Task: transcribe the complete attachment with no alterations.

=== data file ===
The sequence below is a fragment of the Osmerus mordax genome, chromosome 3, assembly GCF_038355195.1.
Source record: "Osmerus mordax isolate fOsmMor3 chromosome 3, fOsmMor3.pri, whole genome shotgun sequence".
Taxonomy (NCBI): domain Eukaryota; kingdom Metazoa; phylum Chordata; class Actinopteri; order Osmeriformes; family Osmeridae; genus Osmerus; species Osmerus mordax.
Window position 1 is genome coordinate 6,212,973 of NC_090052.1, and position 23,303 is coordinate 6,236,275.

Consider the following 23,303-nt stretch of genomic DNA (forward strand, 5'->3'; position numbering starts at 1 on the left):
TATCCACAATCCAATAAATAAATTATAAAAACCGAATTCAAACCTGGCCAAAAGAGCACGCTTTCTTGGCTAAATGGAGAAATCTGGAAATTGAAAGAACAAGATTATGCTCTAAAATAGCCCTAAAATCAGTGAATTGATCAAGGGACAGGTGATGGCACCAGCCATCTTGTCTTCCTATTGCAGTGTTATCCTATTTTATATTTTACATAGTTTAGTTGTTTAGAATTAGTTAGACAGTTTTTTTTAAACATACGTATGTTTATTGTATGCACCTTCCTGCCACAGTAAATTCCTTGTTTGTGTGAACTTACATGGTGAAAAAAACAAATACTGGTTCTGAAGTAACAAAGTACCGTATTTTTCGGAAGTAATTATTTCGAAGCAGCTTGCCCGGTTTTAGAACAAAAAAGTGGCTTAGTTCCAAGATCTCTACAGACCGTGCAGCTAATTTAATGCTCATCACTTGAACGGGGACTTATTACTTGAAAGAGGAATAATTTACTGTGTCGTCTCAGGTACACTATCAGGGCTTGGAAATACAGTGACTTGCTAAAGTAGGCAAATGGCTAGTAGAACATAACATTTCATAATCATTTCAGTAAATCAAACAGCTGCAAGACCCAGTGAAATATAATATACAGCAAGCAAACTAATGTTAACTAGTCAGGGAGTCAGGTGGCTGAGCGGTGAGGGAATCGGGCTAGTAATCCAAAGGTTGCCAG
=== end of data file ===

The sequence below is a fragment of the Osmerus mordax genome, chromosome 3, assembly GCF_038355195.1.
Source record: "Osmerus mordax isolate fOsmMor3 chromosome 3, fOsmMor3.pri, whole genome shotgun sequence".
Taxonomy (NCBI): domain Eukaryota; kingdom Metazoa; phylum Chordata; class Actinopteri; order Osmeriformes; family Osmeridae; genus Osmerus; species Osmerus mordax.
Window position 1 is genome coordinate 6,212,973 of NC_090052.1, and position 23,303 is coordinate 6,236,275.

Consider the following 23,303-nt stretch of genomic DNA (forward strand, 5'->3'; position numbering starts at 1 on the left):
TATCCACAATCCAATAAATAAATTATAAAAACCGAATTCAAACCTGGCCAAAAGAGCACGCTTTCTTGGCTAAATGGAGAAATCTGGAAATTGAAAGAACAAGATTATGCTCTAAAATAGCCCTAAAATCAGTGAATTGATCAAGGGACAGGTGATGGCACCAGCCATCTTGTCTTCCTATTGCAGTGTTATCCTATTTTATATTTTACATAGTTTAGTTGTTTAGAATTAGTTAGACAGTTTTTTTTAAACATACGTATGTTTATTGTATGCACCTTCCTGCCACAGTAAATTCCTTGTTTGTGTGAACTTACATGGTGAAAAAAACAAATACTGGTTCTGAAGTAACAAAGTACCGTATTTTTCGGAAGTAATTATTTCGAAGCAGCTTGCCCGGTTTTAGAACAAAAAAGTGGCTTAGTTCCAAGATCTCTACAGACCGTGCAGCTAATTTAATGCTCATCACTTGAACGGGGACTTATTACTTGAAAGAGGAATAATTTACTGTGTCGTCTCAGGTACACTATCAGGGCTTGGAAATACAGTGACTTGCTAAAGTAGGCAAATGGCTAGTAGAACATAACATTTCATAATCATTTCAGTAAATCAAACAGCTGCAAGACCCAGTGAAATATAATATACAGCAAGCAAACTAATGTTAACTAGTCAGGGAGTCAGGTGGCTGAGCGGTGAGGGAATCGGGCTAGTAATCCAAAGGTTGCCAG